The number of COVID-19 cases in Virginia climbed to more than 1,000 on Monday.
There are 1,020 COVID-19 cases in the state, up from 890 total cases reported Sunday and 254 cases a week ago, according to the Virginia Department of Health.
There have been 25 deaths due to the coronavirus in Virginia, up from 22 totals deaths reported Sunday.
The number of Virginians hospitalized is at 136, adding 24 cases to the 112 patients hospitalized as of Sunday.
New cases reported Monday include 37 in Fairfax County; seven in Prince William and Stafford counties; two in Arlington and Manassas; and one in Alexandria and Spotsylvania.
The state reported a total of 12,038 test results received from all reporting labs.
In total, Northern Virginia cases of COVID-19 include 224 in Fairfax County, 86 in Arlington, 79 in Prince William County, 61 in Loudoun, 26 in Alexandria, 20 in Stafford, seven in Manassas, six in Fauquier and Spotsylvania, and one in Fairfax, Fredericksburg and Manassas Park.
The coronavirus that started in China in late 2019 has led to more than 35,000 deaths, including 2,513 in the U.S., according to data collected by Johns Hopkins University. Nearly 738,000 cases of the virus have been reported, including more than 143,000 cases in the U.S.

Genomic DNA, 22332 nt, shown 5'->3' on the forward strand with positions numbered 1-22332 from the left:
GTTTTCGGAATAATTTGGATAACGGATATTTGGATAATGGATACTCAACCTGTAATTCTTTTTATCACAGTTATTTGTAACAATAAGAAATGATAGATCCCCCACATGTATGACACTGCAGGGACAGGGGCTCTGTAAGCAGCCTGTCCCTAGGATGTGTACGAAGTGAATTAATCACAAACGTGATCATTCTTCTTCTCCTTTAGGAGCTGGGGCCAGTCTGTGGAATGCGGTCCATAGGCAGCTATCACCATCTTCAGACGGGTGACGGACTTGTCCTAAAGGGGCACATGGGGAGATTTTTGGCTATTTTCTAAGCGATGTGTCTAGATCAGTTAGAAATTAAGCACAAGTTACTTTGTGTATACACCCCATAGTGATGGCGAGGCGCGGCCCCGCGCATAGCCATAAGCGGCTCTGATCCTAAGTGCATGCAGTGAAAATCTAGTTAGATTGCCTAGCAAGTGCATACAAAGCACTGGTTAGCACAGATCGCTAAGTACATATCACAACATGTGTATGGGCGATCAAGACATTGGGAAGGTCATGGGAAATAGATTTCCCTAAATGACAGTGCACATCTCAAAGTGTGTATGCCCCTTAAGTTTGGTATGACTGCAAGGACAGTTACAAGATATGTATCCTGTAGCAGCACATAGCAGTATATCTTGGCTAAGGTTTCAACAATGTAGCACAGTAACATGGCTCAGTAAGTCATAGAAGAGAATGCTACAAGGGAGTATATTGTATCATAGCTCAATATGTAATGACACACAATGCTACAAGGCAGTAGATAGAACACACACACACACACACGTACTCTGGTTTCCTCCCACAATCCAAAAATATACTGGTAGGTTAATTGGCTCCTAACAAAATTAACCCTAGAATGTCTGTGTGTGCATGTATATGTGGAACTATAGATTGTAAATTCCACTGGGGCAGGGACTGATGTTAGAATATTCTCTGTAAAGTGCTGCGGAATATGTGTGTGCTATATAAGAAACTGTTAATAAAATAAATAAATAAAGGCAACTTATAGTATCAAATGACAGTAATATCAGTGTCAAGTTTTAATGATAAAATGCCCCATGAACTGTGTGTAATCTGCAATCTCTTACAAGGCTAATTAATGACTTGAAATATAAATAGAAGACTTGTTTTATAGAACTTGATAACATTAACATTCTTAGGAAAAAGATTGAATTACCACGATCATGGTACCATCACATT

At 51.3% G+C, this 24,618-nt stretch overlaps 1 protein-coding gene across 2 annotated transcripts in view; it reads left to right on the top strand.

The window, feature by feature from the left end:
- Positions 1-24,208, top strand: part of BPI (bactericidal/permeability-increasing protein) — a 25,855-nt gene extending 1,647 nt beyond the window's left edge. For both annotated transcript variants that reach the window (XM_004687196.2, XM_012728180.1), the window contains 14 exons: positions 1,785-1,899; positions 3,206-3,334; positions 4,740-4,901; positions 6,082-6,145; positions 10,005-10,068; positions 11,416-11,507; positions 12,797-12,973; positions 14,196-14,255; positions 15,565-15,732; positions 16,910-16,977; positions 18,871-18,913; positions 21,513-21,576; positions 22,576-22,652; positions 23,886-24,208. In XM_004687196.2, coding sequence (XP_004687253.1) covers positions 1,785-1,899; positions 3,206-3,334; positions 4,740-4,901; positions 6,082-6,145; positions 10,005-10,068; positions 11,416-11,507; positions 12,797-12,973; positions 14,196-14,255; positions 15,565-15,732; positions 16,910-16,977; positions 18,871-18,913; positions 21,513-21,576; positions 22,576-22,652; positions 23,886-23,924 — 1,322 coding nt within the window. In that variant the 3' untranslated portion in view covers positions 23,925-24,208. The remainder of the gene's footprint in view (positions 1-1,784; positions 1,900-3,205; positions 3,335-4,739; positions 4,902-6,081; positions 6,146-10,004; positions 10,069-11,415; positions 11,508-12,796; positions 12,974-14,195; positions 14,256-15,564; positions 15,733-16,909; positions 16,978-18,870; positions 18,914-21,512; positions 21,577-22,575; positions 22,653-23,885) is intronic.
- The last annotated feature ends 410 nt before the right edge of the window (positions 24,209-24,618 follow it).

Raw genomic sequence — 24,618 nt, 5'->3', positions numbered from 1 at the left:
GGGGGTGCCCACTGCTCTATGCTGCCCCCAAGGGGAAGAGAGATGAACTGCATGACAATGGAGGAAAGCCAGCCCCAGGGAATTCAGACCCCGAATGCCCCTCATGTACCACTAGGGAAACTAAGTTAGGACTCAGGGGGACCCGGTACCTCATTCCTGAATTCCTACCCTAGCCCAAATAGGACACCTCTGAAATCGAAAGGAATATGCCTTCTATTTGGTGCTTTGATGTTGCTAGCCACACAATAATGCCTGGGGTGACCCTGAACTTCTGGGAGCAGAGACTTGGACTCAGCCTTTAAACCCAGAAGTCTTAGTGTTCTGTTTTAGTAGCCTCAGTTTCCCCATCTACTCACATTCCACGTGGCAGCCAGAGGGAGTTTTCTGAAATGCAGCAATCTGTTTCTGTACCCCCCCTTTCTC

Johns Hopkins notes 4,865 have recovered in the U.S. and 156,000 have recovered worldwide.
Prince William County schools are looking to spend $10 million to purchase a digital device for every high school student. The school board is requesting $5 million in emergency funds from the Prince William Board of County Supervisors.
President Donald Trump announced Sunday that U.S. social distancing guidelines will be extended through April 30.
Road crews will have more time to work on Route 7 corridor improvements due to reduced traffic during the coronavirus crisis.
The Virginia Department of Transportation announced that lane closures between Reston Avenue and Jarrett Valley Drive have been extended “due to the significant decrease in traffic as a result of school closures, increased telework and limitations on public gatherings.”
Powerball is lowering jackpots due to the coronavirus.
The change, expected to begin after the next jackpot win, is due to a decrease in ticket sales nationwide as states react to the current health crisis, according to Virginia Lottery officials.